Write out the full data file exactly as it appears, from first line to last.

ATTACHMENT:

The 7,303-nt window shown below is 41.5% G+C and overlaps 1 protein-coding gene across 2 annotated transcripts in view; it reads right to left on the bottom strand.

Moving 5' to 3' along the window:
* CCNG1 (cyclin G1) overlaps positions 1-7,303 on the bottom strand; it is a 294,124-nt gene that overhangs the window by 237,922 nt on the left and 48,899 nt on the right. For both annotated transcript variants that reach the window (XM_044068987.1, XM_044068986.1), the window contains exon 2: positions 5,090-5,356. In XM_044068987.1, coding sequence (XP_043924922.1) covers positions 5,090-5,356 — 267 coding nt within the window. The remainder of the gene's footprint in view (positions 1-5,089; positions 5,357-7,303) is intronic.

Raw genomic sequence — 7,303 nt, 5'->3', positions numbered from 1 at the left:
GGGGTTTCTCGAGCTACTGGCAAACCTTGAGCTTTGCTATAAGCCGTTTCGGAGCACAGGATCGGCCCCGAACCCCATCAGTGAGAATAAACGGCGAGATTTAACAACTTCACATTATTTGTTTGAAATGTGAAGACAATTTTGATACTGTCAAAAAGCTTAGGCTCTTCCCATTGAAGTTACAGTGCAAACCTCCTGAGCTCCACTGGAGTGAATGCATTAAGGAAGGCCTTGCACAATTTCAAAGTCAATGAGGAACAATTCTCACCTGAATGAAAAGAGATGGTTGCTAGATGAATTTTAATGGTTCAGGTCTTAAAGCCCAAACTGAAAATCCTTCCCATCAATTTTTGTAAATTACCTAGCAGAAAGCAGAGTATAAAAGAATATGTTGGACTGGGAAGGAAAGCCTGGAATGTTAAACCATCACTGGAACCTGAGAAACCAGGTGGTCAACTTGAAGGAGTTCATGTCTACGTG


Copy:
The 7,303-nt window shown below is 41.5% G+C and overlaps 1 protein-coding gene across 2 annotated transcripts in view; it reads right to left on the bottom strand.

Moving 5' to 3' along the window:
* CCNG1 (cyclin G1) overlaps positions 1-7,303 on the bottom strand; it is a 294,124-nt gene that overhangs the window by 237,922 nt on the left and 48,899 nt on the right. For both annotated transcript variants that reach the window (XM_044068987.1, XM_044068986.1), the window contains exon 2: positions 5,090-5,356. In XM_044068987.1, coding sequence (XP_043924922.1) covers positions 5,090-5,356 — 267 coding nt within the window. The remainder of the gene's footprint in view (positions 1-5,089; positions 5,357-7,303) is intronic.

Raw genomic sequence — 7,303 nt, 5'->3', positions numbered from 1 at the left:
GGGGTTTCTCGAGCTACTGGCAAACCTTGAGCTTTGCTATAAGCCGTTTCGGAGCACAGGATCGGCCCCGAACCCCATCAGTGAGAATAAACGGCGAGATTTAACAACTTCACATTATTTGTTTGAAATGTGAAGACAATTTTGATACTGTCAAAAAGCTTAGGCTCTTCCCATTGAAGTTACAGTGCAAACCTCCTGAGCTCCACTGGAGTGAATGCATTAAGGAAGGCCTTGCACAATTTCAAAGTCAATGAGGAACAATTCTCACCTGAATGAAAAGAGATGGTTGCTAGATGAATTTTAATGGTTCAGGTCTTAAAGCCCAAACTGAAAATCCTTCCCATCAATTTTTGTAAATTACCTAGCAGAAAGCAGAGTATAAAAGAATATGTTGGACTGGGAAGGAAAGCCTGGAATGTTAAACCATCACTGGAACCTGAGAAACCAGGTGGTCAACTTGAAGGAGTTCATGTCTACGTG